Stepping into History - The Grand Theater of Prince Kung’s Mansion
In October 2017, WMF's Hunghsi Chao visited 2018 World Monuments Watch site, the Grand Theater of Prince Kung’s Mansion in Beijing, China, just weeks after the campaign’s announcement. In this blog, he discusses the rehabilitation challenges facing the iconic theater.
The Grand Theater within Prince Kung’s Mansion is truly an eye-catching gem. Among all imperial mansion theaters in Beijing, it is the largest and the only one open to the public. The space can accommodate up to 220 people to appreciate traditional performance together, such as Peking opera, music concerts, acrobatics, and poetry recitals. Every year, three million visitors appreciate the theater building from outside, and one-third of them come inside to see the beauty of the interior.
Deterioration, nonetheless, has become an issue both inside and outside the theater building. The paint on pillars, windows, and doors is obviously shelling and cracking in multiple places. Cracked bargeboards and decayed roof sheathing are observed in many places. Because the Grand Theatre was misused as a factory, floor tiles pillars are badly scratched. The fragmented flooring needs to be restored soon to ensure the safety of tourists.
The significant challenge of the theater’s restoration relates to its authenticity. Deputy Director PENG, also the head of the Craftsmanship and Restoration Department, explained that they recently discovered new historic documents that exhibit its original appearance. According to these documents, the current roof style, interior decorations, and stage level seem to be different from their historic appearance. Therefore, it will be necessary to implement historic research, documentation, and assessment of the theater as the first step to recover its authenticity and historic allure.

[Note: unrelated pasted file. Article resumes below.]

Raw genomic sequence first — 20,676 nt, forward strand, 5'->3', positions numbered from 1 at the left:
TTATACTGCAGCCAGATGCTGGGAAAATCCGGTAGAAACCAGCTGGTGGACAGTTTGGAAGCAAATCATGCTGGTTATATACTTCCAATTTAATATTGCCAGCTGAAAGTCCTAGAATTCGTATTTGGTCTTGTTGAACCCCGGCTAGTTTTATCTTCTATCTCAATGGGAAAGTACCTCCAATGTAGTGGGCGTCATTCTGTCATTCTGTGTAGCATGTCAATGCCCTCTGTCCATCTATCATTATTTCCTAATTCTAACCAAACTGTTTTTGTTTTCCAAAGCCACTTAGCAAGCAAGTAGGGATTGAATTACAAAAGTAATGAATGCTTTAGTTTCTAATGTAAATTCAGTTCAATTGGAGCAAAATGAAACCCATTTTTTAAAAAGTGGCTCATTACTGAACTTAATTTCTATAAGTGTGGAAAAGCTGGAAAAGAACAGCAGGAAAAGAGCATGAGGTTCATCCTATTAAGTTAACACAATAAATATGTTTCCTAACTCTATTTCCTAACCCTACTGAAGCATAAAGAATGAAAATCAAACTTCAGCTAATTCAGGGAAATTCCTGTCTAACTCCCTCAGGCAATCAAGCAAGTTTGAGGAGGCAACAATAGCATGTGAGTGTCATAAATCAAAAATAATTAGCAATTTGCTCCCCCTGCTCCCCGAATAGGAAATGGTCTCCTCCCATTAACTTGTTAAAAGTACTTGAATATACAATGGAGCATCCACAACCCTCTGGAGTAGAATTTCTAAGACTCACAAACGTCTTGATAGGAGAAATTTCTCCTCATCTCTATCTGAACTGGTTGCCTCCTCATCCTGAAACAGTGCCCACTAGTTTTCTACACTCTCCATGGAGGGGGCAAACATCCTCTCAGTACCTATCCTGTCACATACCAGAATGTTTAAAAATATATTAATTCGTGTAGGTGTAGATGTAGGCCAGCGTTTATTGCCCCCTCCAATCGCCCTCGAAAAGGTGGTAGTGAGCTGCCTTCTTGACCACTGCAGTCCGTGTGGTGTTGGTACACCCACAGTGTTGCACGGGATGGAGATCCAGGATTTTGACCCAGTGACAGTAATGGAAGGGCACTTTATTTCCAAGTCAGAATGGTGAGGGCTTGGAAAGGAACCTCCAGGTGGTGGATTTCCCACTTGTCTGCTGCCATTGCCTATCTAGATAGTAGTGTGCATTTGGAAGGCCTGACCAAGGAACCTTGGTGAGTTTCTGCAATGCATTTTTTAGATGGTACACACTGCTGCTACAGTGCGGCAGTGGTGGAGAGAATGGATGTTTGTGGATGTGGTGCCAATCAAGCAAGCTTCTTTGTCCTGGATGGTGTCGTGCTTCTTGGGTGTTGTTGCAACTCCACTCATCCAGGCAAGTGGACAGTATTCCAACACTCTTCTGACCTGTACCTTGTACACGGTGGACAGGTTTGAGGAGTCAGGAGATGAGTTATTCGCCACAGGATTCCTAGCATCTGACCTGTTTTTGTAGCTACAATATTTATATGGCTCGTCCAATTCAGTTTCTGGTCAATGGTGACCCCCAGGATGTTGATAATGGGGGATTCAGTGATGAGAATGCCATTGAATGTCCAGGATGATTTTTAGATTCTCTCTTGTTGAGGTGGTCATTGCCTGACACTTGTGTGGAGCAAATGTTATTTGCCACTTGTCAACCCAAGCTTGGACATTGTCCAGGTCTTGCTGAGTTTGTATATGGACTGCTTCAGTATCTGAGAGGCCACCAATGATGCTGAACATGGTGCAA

The mansion’s museum has decided to restore the theater to its historic appearance during Prince Kung's era. However, closing the theater for restoration is a crucial decision: the theatre is one of the major income resources. Separately, the conservation will require a combination of advanced conservation technology and traditional Chinese architectural craftsmanship.
During my visit, I was given the privilege of attending a performance at the theater – a traditional acrobatic and gymnastic show, one of the most popular programs to visit in the mansion’s museum. The history of Chinese acrobatics can be traced back 2,000 years, and this performance art challenges limitations and exhibits the beauty of human body. A dozen talented acrobatic performers, wearing vivid and colorful costumes, displayed sensational skills including juggling daggers, walking on high stilts, and exhibiting human pyramids. I was inspired both mentally and physically by the unforgettable experience.
Aside from the Grand Theater, I visited other iconic buildings within Prince Kung’s Mansion, which was built originally by and for Prime Minister Heshen. Duofu Hall, which literally translates to “Abundant Happiness,” was restored with support from UNESCO in 2004, because of its historic role in foreign policy during the Qing Dynasty. Additionally, I was surprised to find that Xijin Studio shares similar materials and decorations to Juanqinzhai, or “the Studio of Exhaustion from Diligent Service,” in Qianlong Garden at the Forbidden City, whose design was intended only to serve the emperor. This error in ettiquette was ultimately one reason among many for Prime Minister Heshen’s execution.
With Qianlong Garden project on track to be completed and opened to the public in 2020, in celebration the 600th anniversary of the establishment of the Forbidden City, it is our hope to utilize developments and methodologies that we acquired from this project to advance our mission in China. Our partnership with Prince Kung’s Mansion for the conservation of the Grand Theater will become another significant adventure.